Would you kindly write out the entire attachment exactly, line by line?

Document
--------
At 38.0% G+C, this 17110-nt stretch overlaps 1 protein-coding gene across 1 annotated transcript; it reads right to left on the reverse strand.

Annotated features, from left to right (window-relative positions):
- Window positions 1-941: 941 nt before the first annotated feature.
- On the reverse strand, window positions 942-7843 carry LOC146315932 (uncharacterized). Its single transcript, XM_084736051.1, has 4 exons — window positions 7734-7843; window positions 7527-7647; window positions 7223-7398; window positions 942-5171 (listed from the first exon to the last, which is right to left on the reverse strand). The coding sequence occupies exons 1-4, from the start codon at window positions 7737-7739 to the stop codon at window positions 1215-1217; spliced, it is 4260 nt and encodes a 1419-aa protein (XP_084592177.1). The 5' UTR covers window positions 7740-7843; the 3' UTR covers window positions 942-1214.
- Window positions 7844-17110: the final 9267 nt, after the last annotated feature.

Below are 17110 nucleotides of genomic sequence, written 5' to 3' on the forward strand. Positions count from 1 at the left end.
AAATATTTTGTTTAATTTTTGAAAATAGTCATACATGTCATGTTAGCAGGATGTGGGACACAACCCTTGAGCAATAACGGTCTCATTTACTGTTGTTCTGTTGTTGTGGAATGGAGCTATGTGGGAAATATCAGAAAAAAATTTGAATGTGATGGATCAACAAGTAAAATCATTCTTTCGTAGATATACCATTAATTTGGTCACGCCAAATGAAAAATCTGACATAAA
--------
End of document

At 38.0% G+C, this 17110-nt stretch overlaps 1 protein-coding gene across 1 annotated transcript; it reads right to left on the reverse strand.

Annotated features, from left to right (window-relative positions):
- Window positions 1-941: 941 nt before the first annotated feature.
- On the reverse strand, window positions 942-7843 carry LOC146315932 (uncharacterized). Its single transcript, XM_084736051.1, has 4 exons — window positions 7734-7843; window positions 7527-7647; window positions 7223-7398; window positions 942-5171 (listed from the first exon to the last, which is right to left on the reverse strand). The coding sequence occupies exons 1-4, from the start codon at window positions 7737-7739 to the stop codon at window positions 1215-1217; spliced, it is 4260 nt and encodes a 1419-aa protein (XP_084592177.1). The 5' UTR covers window positions 7740-7843; the 3' UTR covers window positions 942-1214.
- Window positions 7844-17110: the final 9267 nt, after the last annotated feature.

Below are 17110 nucleotides of genomic sequence, written 5' to 3' on the forward strand. Positions count from 1 at the left end.
AAATATTTTGTTTAATTTTTGAAAATAGTCATACATGTCATGTTAGCAGGATGTGGGACACAACCCTTGAGCAATAACGGTCTCATTTACTGTTGTTCTGTTGTTGTGGAATGGAGCTATGTGGGAAATATCAGAAAAAAATTTGAATGTGATGGATCAACAAGTAAAATCATTCTTTCGTAGATATACCATTAATTTGGTCACGCCAAATGAAAAATCTGACATAAA